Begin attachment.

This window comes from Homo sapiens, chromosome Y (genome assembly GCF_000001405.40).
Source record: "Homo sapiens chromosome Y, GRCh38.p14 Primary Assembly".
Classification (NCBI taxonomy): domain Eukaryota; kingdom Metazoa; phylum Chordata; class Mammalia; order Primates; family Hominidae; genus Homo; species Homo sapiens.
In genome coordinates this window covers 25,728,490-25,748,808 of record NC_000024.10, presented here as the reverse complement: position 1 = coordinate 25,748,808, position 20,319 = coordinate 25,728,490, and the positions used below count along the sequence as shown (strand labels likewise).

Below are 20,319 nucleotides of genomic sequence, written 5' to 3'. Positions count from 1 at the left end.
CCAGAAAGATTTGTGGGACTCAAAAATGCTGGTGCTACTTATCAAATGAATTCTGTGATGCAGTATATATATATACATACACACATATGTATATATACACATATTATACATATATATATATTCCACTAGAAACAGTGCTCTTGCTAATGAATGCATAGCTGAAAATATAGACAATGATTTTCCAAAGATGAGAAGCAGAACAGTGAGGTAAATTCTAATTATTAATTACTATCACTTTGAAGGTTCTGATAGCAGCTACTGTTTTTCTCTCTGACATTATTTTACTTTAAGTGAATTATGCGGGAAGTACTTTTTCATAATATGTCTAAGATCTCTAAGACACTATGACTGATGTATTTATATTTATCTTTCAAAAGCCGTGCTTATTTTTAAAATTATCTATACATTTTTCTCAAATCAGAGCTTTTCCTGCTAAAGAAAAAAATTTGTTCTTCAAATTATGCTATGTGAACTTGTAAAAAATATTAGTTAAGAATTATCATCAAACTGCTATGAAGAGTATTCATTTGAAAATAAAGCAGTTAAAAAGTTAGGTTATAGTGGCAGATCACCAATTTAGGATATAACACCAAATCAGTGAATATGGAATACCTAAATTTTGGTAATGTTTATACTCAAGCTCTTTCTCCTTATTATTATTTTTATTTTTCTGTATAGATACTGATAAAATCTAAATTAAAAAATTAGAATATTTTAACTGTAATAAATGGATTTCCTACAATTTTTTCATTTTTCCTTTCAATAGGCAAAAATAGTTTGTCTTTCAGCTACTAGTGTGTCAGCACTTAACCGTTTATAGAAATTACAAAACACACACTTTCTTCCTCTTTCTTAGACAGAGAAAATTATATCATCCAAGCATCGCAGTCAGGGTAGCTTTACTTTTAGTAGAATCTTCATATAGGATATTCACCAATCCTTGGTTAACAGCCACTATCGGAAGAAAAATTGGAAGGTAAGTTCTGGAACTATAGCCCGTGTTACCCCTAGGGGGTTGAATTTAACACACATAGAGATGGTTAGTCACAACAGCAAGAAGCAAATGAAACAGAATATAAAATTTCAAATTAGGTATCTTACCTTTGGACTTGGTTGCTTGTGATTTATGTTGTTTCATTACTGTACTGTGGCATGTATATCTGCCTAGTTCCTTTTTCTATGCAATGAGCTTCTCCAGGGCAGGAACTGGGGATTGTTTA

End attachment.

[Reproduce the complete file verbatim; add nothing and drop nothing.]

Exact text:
This window comes from Homo sapiens, chromosome Y (genome assembly GCF_000001405.40).
Source record: "Homo sapiens chromosome Y, GRCh38.p14 Primary Assembly".
Classification (NCBI taxonomy): domain Eukaryota; kingdom Metazoa; phylum Chordata; class Mammalia; order Primates; family Hominidae; genus Homo; species Homo sapiens.
In genome coordinates this window covers 25,728,490-25,748,808 of record NC_000024.10, presented here as the reverse complement: position 1 = coordinate 25,748,808, position 20,319 = coordinate 25,728,490, and the positions used below count along the sequence as shown (strand labels likewise).

Below are 20,319 nucleotides of genomic sequence, written 5' to 3'. Positions count from 1 at the left end.
CCAGAAAGATTTGTGGGACTCAAAAATGCTGGTGCTACTTATCAAATGAATTCTGTGATGCAGTATATATATATACATACACACATATGTATATATACACATATTATACATATATATATATTCCACTAGAAACAGTGCTCTTGCTAATGAATGCATAGCTGAAAATATAGACAATGATTTTCCAAAGATGAGAAGCAGAACAGTGAGGTAAATTCTAATTATTAATTACTATCACTTTGAAGGTTCTGATAGCAGCTACTGTTTTTCTCTCTGACATTATTTTACTTTAAGTGAATTATGCGGGAAGTACTTTTTCATAATATGTCTAAGATCTCTAAGACACTATGACTGATGTATTTATATTTATCTTTCAAAAGCCGTGCTTATTTTTAAAATTATCTATACATTTTTCTCAAATCAGAGCTTTTCCTGCTAAAGAAAAAAATTTGTTCTTCAAATTATGCTATGTGAACTTGTAAAAAATATTAGTTAAGAATTATCATCAAACTGCTATGAAGAGTATTCATTTGAAAATAAAGCAGTTAAAAAGTTAGGTTATAGTGGCAGATCACCAATTTAGGATATAACACCAAATCAGTGAATATGGAATACCTAAATTTTGGTAATGTTTATACTCAAGCTCTTTCTCCTTATTATTATTTTTATTTTTCTGTATAGATACTGATAAAATCTAAATTAAAAAATTAGAATATTTTAACTGTAATAAATGGATTTCCTACAATTTTTTCATTTTTCCTTTCAATAGGCAAAAATAGTTTGTCTTTCAGCTACTAGTGTGTCAGCACTTAACCGTTTATAGAAATTACAAAACACACACTTTCTTCCTCTTTCTTAGACAGAGAAAATTATATCATCCAAGCATCGCAGTCAGGGTAGCTTTACTTTTAGTAGAATCTTCATATAGGATATTCACCAATCCTTGGTTAACAGCCACTATCGGAAGAAAAATTGGAAGGTAAGTTCTGGAACTATAGCCCGTGTTACCCCTAGGGGGTTGAATTTAACACACATAGAGATGGTTAGTCACAACAGCAAGAAGCAAATGAAACAGAATATAAAATTTCAAATTAGGTATCTTACCTTTGGACTTGGTTGCTTGTGATTTATGTTGTTTCATTACTGTACTGTGGCATGTATATCTGCCTAGTTCCTTTTTCTATGCAATGAGCTTCTCCAGGGCAGGAACTGGGGATTGTTTA